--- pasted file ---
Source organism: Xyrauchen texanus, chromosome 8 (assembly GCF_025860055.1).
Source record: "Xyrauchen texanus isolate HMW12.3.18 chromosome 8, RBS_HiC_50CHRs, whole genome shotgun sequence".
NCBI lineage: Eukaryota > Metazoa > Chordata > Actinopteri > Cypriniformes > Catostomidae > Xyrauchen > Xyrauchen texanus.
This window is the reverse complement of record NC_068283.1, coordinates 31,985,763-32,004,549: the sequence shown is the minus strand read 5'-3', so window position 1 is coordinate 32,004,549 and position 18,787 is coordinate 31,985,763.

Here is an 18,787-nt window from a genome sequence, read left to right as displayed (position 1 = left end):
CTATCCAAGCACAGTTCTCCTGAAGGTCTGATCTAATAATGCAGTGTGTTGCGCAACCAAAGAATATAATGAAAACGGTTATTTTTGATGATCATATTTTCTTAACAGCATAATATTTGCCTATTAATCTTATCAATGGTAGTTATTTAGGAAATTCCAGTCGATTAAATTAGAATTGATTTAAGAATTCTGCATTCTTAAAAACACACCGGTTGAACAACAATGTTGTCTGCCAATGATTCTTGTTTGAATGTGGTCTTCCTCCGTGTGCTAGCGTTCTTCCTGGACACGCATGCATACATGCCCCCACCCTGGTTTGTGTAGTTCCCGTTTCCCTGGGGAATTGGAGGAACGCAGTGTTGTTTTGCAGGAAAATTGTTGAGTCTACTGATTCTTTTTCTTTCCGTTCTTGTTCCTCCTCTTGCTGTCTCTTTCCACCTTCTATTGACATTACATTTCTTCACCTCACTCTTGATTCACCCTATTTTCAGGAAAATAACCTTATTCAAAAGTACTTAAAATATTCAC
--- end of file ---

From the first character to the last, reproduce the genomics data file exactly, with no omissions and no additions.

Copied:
Source organism: Xyrauchen texanus, chromosome 8 (assembly GCF_025860055.1).
Source record: "Xyrauchen texanus isolate HMW12.3.18 chromosome 8, RBS_HiC_50CHRs, whole genome shotgun sequence".
NCBI lineage: Eukaryota > Metazoa > Chordata > Actinopteri > Cypriniformes > Catostomidae > Xyrauchen > Xyrauchen texanus.
This window is the reverse complement of record NC_068283.1, coordinates 31,985,763-32,004,549: the sequence shown is the minus strand read 5'-3', so window position 1 is coordinate 32,004,549 and position 18,787 is coordinate 31,985,763.

Here is an 18,787-nt window from a genome sequence, read left to right as displayed (position 1 = left end):
CTATCCAAGCACAGTTCTCCTGAAGGTCTGATCTAATAATGCAGTGTGTTGCGCAACCAAAGAATATAATGAAAACGGTTATTTTTGATGATCATATTTTCTTAACAGCATAATATTTGCCTATTAATCTTATCAATGGTAGTTATTTAGGAAATTCCAGTCGATTAAATTAGAATTGATTTAAGAATTCTGCATTCTTAAAAACACACCGGTTGAACAACAATGTTGTCTGCCAATGATTCTTGTTTGAATGTGGTCTTCCTCCGTGTGCTAGCGTTCTTCCTGGACACGCATGCATACATGCCCCCACCCTGGTTTGTGTAGTTCCCGTTTCCCTGGGGAATTGGAGGAACGCAGTGTTGTTTTGCAGGAAAATTGTTGAGTCTACTGATTCTTTTTCTTTCCGTTCTTGTTCCTCCTCTTGCTGTCTCTTTCCACCTTCTATTGACATTACATTTCTTCACCTCACTCTTGATTCACCCTATTTTCAGGAAAATAACCTTATTCAAAAGTACTTAAAATATTCAC